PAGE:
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Hours before the Toronto Raptors leading scorer and top defender Kawhi Leonard takes the floor in the NBA Finals and further cements his legacy as a generational two-way player, another athlete continued on a similar mission in Oklahoma City.
Like Leonard, UCLA softball’s Rachel Garcia, the 2018 and 2019 USA Softball Player of the Year, is calm, steady and perhaps the best all-around player in her sport.
UCLA head coach Kelly Inouye-Perez described Garcia as a “rare breed.” The first player to win both Pac-12 player and pitcher of the year in the same season, Garcia isn’t just the type of “rare” coaches often use to describe their top talents.
The redshirt junior’s 49 RBIs rank her third on No. 2 seed UCLA (51-6, 20-4 Pac-12). Her 1.01 ERA ranks her third in the country entering the Bruins’ matchup with No. 7 seed Minnesota on Thursday in the Women’s College World Series. In a sports world littered with position specialists, a two-way role like Garcia’s is a dwindling concept.
Including her time as a player, Inouye-Perez has spent 31 seasons with UCLA and has worked with multiple two-way All-Americans. She said UCLA is known for the pitcher-hitter combination. Perhaps the program’s best example ever, Lisa Fernandez, is an assistant with the Bruins.
In Fernandez’s senior season with UCLA in 1993 she led the nation with the lowest era (0.25) as a pitcher and highest batting average (.510) for a hitter. Fernandez, a three-time gold medalist, has worked closely with Garcia on the art of mastering multiple crafts.
“It's not very common,” Fernandez said of two-way players. “Maybe back in the day it used to be but as we've gotten bigger in the game, it's now become a little bit more one-dimensional. Usually pitchers are pitchers. I prefer to continue pitchers to be athletes.”
As Garcia put it, the practice schedule for a two-way player can be “a little overwhelming.” The ace of the staff, clean-up hitter and sometimes first baseman can’t pitch a two-hour bullpen, hit in the cage and field ground balls in one practice. So she focuses on certain things each day. The maintenance work on other skills is compensated for either before or after practice, sometimes without coaching supervision.
“I had a lot of coaches tell me that, when I get older, I probably won't be hitting anymore and that my main priority is pitching,” Garcia said. “And it always drove me to just succeed at both.”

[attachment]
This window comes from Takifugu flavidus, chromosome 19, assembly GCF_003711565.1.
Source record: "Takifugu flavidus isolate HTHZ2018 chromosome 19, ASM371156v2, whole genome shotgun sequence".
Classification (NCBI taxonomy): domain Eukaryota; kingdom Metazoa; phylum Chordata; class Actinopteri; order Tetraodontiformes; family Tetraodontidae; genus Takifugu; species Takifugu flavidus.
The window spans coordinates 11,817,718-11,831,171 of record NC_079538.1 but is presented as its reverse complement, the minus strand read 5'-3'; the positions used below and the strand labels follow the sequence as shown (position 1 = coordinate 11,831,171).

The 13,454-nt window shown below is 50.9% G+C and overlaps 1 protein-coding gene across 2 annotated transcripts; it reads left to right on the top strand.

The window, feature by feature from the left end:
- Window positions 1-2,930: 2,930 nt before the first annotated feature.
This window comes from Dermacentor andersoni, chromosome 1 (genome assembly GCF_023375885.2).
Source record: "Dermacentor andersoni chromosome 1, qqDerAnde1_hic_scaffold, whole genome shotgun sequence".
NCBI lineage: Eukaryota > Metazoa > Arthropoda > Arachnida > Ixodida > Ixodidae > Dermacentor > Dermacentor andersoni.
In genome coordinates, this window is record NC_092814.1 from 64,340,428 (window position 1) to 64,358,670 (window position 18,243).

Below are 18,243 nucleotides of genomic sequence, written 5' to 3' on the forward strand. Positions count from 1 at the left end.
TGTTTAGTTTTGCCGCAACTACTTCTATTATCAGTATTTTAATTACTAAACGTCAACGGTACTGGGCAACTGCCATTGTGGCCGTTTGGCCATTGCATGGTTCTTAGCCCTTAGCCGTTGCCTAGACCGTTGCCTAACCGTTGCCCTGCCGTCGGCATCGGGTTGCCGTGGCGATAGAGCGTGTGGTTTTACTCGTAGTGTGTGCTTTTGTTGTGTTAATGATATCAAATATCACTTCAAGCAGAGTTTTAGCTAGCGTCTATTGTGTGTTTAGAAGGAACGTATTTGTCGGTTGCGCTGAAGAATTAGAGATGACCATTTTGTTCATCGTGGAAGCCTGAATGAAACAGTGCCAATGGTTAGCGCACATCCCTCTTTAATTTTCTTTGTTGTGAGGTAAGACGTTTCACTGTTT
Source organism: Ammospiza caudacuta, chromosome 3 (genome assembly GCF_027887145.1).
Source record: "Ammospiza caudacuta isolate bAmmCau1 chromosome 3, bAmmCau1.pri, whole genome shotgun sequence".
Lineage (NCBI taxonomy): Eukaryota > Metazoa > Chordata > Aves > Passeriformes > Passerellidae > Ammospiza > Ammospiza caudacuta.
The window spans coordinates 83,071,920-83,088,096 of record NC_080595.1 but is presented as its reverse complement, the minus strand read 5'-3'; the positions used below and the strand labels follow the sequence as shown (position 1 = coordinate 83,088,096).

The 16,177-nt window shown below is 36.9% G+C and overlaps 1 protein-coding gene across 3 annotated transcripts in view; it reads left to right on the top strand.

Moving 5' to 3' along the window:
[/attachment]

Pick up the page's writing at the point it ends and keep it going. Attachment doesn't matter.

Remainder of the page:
Between hurling every pitch in a game and batting three or four times, Garcia’s legs are often tired. She’s used to that, though. Prior to bullpen sessions, Fernandez often has her pitchers complete a “champ camp.” The Crossfit-esque circuit includes med ball slams, box jumps and battle rope movements among a long list of possible exercises. After 15-30 minutes, Garcia enters the circle feeling like she’s already pitched a full seven innings. Then, she plays a series of mini-games, like “two out of three” in which pitchers try to throw two strikes per every three pitches while changing movement and location.
In these sessions, Fernandez also teaches Garcia how her hitter’s mindset can help in the circle. Garcia knows how hitters perceive her pitches and what a hitter would expect her next pitch to be based on the throw prior. So, she counteracts the hitters logic.
She does the opposite while hitting, using her experience as an elite pitcher to discern when a pitcher doesn’t have their best stuff or what they might try if they do feel confident. In 2019, that’s led to a .344 batting average and nine home runs.
“To have the ability to do both, that's a lot shorter list [of great players],” Inouye-Perez said. “And if you look at our entire sport it's a lot shorter list. [Garcia] joins a pretty historic family of some of the best pitcher-hitter players that have never played the game.”
With help from Fernandez, Garcia’s still adding to her game. She’s calling some of her own pitches this year. Her ERA’s dropped three tenths of a run. She’s worked on a drop ball, a sinking pitch that can stifle hitters when juxtaposed with Garcia’s roughly 70 mph fastball. For teammate Bubba Nickles, who’s played against Garcia since travel ball, hitting the standout pitcher isn’t getting any easier.
“She has speed with movement,” said Nickles, the Bruins’ leader in RBIs. “At least that’s what’s difficult for me [to hit]. It can be easy to catch up to speed if it’s flat but she makes the ball move pretty well.”
The key for Garcia is not letting the success or failure in one aspect of the game dictate the other.
A week ago Garcia allowed a home run in the first inning of UCLA’s first Super Regional game against James Madison. Two innings later with the game tied, she smacked a three-run homer over the centerfield fence. The next inning she rolled a single into left field, scoring another run. She finished in the circle with a complete-game, 12-strikeout win.
When Garcia steps into the circle on Thursday, her likely counterpart on Minnesota won’t have taken an at-bat all year. The same is true for the top inning throwers for the next rounds potential opponents in Washington or Arizona. It’s standard practice. Garcia just isn’t into that.
“I've only seen very few pitchers that hit,” Garcia said. “But I hope to inspire younger girls. And just like any other pitcher who hits, I hope to inspire other girls to be what they want and not just be a pitcher.”
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